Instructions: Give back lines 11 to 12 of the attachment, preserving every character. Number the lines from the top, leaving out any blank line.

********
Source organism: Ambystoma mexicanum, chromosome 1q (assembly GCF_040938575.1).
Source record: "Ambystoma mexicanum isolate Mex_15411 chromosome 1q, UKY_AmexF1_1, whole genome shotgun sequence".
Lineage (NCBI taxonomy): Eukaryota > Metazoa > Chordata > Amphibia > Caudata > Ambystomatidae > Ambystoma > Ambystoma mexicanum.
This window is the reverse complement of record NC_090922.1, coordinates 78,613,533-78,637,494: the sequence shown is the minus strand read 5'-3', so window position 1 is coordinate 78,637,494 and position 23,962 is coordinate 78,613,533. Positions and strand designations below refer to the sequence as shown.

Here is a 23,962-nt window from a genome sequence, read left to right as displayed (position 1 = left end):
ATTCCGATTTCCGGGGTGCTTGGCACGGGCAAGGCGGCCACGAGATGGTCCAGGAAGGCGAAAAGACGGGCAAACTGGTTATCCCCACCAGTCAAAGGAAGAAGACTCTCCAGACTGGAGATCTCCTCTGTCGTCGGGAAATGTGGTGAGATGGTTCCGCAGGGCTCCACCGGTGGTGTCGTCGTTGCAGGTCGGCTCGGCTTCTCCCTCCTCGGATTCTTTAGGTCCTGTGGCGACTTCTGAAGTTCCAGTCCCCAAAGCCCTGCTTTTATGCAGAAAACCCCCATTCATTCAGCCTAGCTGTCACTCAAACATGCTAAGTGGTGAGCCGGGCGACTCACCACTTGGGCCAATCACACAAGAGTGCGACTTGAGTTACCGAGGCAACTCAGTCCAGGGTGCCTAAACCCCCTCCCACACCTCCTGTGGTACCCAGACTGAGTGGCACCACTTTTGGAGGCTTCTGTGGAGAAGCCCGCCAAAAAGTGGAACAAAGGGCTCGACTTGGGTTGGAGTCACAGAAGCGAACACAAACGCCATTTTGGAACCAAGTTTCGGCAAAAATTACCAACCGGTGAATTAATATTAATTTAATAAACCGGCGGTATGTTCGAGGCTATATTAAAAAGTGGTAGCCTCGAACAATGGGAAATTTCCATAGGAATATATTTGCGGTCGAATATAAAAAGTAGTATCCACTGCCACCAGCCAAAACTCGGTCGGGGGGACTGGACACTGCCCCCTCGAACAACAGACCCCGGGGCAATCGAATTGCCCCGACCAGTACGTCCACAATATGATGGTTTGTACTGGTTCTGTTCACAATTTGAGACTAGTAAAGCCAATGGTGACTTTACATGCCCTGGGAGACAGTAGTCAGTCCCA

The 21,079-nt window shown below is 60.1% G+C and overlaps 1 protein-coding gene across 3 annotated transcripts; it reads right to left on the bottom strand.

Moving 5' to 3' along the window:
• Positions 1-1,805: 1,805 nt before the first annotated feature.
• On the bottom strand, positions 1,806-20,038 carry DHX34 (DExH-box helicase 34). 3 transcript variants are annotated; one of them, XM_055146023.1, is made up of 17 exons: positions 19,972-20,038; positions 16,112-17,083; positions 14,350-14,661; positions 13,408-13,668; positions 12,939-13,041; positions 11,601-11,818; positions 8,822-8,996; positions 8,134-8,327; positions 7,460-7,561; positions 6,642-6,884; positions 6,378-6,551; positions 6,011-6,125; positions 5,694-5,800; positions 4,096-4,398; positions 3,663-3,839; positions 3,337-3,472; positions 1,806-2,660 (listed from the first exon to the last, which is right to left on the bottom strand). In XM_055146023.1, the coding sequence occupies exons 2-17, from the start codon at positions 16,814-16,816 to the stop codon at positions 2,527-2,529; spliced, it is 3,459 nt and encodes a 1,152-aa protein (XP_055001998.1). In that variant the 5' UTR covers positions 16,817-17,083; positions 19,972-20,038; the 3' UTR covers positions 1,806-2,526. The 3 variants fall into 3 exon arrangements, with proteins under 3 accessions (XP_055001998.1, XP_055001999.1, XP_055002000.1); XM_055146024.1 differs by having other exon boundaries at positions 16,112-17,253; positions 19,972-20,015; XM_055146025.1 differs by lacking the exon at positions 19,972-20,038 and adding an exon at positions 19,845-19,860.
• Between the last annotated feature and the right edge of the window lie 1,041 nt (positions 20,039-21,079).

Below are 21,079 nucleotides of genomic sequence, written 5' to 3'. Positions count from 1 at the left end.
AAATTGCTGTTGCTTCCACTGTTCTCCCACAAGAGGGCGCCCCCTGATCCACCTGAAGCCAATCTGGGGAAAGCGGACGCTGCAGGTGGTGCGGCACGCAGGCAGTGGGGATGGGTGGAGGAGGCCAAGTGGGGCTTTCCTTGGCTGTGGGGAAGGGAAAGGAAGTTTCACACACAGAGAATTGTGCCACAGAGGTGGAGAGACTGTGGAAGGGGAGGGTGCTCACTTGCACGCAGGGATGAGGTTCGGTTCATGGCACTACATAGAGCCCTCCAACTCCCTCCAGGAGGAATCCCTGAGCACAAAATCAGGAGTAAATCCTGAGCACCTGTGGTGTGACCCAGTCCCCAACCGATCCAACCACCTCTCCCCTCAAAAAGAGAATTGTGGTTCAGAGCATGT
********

• Between the last annotated feature and the right edge of the window lie 1,041 nt (positions 20,039-21,079).

Below are 21,079 nucleotides of genomic sequence, written 5' to 3'. Positions count from 1 at the left end.